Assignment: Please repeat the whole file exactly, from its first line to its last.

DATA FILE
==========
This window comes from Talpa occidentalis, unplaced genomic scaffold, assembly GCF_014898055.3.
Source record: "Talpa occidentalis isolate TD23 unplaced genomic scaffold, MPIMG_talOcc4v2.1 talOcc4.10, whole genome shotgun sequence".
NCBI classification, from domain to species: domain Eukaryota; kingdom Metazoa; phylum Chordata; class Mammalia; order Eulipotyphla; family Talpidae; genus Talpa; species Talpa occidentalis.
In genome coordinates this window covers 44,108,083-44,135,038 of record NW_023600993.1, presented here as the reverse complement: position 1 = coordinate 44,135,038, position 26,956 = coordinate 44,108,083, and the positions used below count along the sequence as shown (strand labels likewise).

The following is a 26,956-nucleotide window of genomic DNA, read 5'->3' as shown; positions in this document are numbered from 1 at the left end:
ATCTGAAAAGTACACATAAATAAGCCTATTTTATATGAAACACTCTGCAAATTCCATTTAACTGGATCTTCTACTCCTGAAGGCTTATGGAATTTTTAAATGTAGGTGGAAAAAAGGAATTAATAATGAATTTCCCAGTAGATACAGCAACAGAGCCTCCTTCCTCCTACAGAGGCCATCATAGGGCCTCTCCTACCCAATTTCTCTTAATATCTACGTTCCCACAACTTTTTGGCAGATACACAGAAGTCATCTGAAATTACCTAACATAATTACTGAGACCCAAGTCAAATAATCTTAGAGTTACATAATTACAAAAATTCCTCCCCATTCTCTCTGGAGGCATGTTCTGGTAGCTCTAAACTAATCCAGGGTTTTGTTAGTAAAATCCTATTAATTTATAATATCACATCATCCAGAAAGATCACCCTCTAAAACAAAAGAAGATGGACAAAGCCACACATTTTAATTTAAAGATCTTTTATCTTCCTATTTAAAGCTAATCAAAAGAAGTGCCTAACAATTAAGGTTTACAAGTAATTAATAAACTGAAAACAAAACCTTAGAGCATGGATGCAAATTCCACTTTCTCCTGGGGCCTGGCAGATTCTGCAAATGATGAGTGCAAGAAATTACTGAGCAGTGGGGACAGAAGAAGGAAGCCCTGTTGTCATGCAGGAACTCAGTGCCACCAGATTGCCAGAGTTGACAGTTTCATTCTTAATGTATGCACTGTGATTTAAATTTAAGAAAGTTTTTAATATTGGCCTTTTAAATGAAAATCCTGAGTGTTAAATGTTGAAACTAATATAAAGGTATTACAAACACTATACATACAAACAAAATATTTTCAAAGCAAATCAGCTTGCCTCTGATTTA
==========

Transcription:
This window comes from Talpa occidentalis, unplaced genomic scaffold, assembly GCF_014898055.3.
Source record: "Talpa occidentalis isolate TD23 unplaced genomic scaffold, MPIMG_talOcc4v2.1 talOcc4.10, whole genome shotgun sequence".
NCBI classification, from domain to species: domain Eukaryota; kingdom Metazoa; phylum Chordata; class Mammalia; order Eulipotyphla; family Talpidae; genus Talpa; species Talpa occidentalis.
In genome coordinates this window covers 44,108,083-44,135,038 of record NW_023600993.1, presented here as the reverse complement: position 1 = coordinate 44,135,038, position 26,956 = coordinate 44,108,083, and the positions used below count along the sequence as shown (strand labels likewise).

The following is a 26,956-nucleotide window of genomic DNA, read 5'->3' as shown; positions in this document are numbered from 1 at the left end:
ATCTGAAAAGTACACATAAATAAGCCTATTTTATATGAAACACTCTGCAAATTCCATTTAACTGGATCTTCTACTCCTGAAGGCTTATGGAATTTTTAAATGTAGGTGGAAAAAAGGAATTAATAATGAATTTCCCAGTAGATACAGCAACAGAGCCTCCTTCCTCCTACAGAGGCCATCATAGGGCCTCTCCTACCCAATTTCTCTTAATATCTACGTTCCCACAACTTTTTGGCAGATACACAGAAGTCATCTGAAATTACCTAACATAATTACTGAGACCCAAGTCAAATAATCTTAGAGTTACATAATTACAAAAATTCCTCCCCATTCTCTCTGGAGGCATGTTCTGGTAGCTCTAAACTAATCCAGGGTTTTGTTAGTAAAATCCTATTAATTTATAATATCACATCATCCAGAAAGATCACCCTCTAAAACAAAAGAAGATGGACAAAGCCACACATTTTAATTTAAAGATCTTTTATCTTCCTATTTAAAGCTAATCAAAAGAAGTGCCTAACAATTAAGGTTTACAAGTAATTAATAAACTGAAAACAAAACCTTAGAGCATGGATGCAAATTCCACTTTCTCCTGGGGCCTGGCAGATTCTGCAAATGATGAGTGCAAGAAATTACTGAGCAGTGGGGACAGAAGAAGGAAGCCCTGTTGTCATGCAGGAACTCAGTGCCACCAGATTGCCAGAGTTGACAGTTTCATTCTTAATGTATGCACTGTGATTTAAATTTAAGAAAGTTTTTAATATTGGCCTTTTAAATGAAAATCCTGAGTGTTAAATGTTGAAACTAATATAAAGGTATTACAAACACTATACATACAAACAAAATATTTTCAAAGCAAATCAGCTTGCCTCTGATTTA